Bragger: I usually try to get up around 6:30 am, handle email and some Twitter support and replies and make it into the office around 10:00.
I’m still doing 100% of the development and have a pretty big list of both short- and long-term things that I’m working on or thinking about.
I constantly deploy new code and usually like to focus on hitting weekly goals. When bigger features need to be designed, I’ll wireframe them and work with Adam to flesh out the UI. He’ll send me a PSD, which I’ll build out in HTML/CSS and implement in Forrst.
Question: Forrst has been blowing up in the design community recently, and traffic stats reflect that. Where do you see the website going in the next few months?
Bragger: Thanks, I’m pretty happy to see it, too. The next few months will hopefully see more iteration on the user experience of Forrst and working on on-boarding-basically helping users get up and running more quickly and with a richer experience.
We’ll also be rolling out a new notification center, Towers, and maybe working on some job-related things, and also (finally) offering a pretty sweet merchandise pack to members.
I’m also keen to keep diving into the community-building stuff. It’s been amazing to watch Forrst blossom into the community it is now.
Question: Do you ever plan to change the user registration process or remove the need for private invitations? This currently helps to keep the quality of posts high, but what will your plan be if the website continues to grow?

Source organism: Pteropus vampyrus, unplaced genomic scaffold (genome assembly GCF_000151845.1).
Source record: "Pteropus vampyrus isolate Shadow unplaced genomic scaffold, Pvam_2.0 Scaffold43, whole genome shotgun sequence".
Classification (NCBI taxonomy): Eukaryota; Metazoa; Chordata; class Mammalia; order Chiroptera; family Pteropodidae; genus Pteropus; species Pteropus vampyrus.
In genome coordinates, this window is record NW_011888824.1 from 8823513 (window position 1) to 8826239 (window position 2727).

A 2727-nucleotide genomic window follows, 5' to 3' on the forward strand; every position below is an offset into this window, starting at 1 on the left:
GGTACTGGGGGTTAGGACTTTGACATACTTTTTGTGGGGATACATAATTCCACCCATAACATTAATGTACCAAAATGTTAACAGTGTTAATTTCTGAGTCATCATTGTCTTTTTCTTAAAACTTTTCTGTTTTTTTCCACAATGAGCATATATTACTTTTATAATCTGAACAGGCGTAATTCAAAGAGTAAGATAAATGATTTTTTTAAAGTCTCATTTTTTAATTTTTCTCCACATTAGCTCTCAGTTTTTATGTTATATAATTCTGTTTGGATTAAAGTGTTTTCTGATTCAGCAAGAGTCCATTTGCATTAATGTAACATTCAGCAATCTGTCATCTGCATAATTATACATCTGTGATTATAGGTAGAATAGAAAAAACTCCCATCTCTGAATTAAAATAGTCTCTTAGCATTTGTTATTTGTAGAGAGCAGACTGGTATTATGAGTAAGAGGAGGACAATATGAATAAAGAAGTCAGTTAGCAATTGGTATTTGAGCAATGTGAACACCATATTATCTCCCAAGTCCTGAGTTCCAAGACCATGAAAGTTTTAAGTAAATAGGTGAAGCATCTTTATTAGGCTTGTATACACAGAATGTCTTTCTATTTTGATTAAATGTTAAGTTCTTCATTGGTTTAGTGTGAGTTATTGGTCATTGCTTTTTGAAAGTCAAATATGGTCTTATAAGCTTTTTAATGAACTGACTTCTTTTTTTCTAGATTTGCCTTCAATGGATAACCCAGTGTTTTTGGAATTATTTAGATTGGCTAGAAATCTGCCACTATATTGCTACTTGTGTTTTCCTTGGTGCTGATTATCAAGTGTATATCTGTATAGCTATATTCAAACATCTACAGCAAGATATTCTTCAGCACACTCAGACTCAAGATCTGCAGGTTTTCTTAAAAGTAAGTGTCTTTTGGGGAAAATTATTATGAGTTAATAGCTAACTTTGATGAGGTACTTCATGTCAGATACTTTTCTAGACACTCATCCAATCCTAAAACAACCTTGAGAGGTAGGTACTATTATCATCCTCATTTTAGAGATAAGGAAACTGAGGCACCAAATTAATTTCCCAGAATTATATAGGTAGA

Bragger: Nope, Forrst will always require an invitation to join-but that’s not to say we’re in any way trying to foster elitism. Rather, invitations are a way to prevent sudden surges in new users, thereby allowing batches of new users to get a foothold and get cozy.
Also, from a scaling perspective, limiting the number of new users helps ensure that the website is always fast and responsive and that there aren’t any (well, many) curve balls.
That said, it’s been very interesting to watch the website grow as it has. As with any community, there will certainly be some outliers who aren’t contributing in a positive way, but overall I’ve been happily surprised at just how friendly and helpful the community is (in my opinion, at least).